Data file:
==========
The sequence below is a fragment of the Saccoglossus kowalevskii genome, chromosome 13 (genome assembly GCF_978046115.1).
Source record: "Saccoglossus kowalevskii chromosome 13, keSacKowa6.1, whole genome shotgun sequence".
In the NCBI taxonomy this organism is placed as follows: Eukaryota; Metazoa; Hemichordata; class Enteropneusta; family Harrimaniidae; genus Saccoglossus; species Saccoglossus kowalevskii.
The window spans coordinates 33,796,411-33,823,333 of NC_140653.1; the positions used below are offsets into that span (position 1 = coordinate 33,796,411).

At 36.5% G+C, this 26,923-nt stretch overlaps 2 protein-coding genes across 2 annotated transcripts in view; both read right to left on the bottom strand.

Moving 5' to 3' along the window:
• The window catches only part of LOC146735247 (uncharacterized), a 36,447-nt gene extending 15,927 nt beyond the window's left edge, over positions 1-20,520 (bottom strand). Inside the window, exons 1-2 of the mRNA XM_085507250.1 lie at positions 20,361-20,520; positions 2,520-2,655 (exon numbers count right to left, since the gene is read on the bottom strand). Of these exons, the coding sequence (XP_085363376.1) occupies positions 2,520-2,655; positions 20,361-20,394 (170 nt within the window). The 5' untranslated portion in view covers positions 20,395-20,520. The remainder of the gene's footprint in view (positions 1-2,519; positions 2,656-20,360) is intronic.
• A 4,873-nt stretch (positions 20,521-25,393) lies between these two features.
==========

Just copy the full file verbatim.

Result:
The sequence below is a fragment of the Saccoglossus kowalevskii genome, chromosome 13 (genome assembly GCF_978046115.1).
Source record: "Saccoglossus kowalevskii chromosome 13, keSacKowa6.1, whole genome shotgun sequence".
In the NCBI taxonomy this organism is placed as follows: Eukaryota; Metazoa; Hemichordata; class Enteropneusta; family Harrimaniidae; genus Saccoglossus; species Saccoglossus kowalevskii.
The window spans coordinates 33,796,411-33,823,333 of NC_140653.1; the positions used below are offsets into that span (position 1 = coordinate 33,796,411).

At 36.5% G+C, this 26,923-nt stretch overlaps 2 protein-coding genes across 2 annotated transcripts in view; both read right to left on the bottom strand.

Moving 5' to 3' along the window:
• The window catches only part of LOC146735247 (uncharacterized), a 36,447-nt gene extending 15,927 nt beyond the window's left edge, over positions 1-20,520 (bottom strand). Inside the window, exons 1-2 of the mRNA XM_085507250.1 lie at positions 20,361-20,520; positions 2,520-2,655 (exon numbers count right to left, since the gene is read on the bottom strand). Of these exons, the coding sequence (XP_085363376.1) occupies positions 2,520-2,655; positions 20,361-20,394 (170 nt within the window). The 5' untranslated portion in view covers positions 20,395-20,520. The remainder of the gene's footprint in view (positions 1-2,519; positions 2,656-20,360) is intronic.
• A 4,873-nt stretch (positions 20,521-25,393) lies between these two features.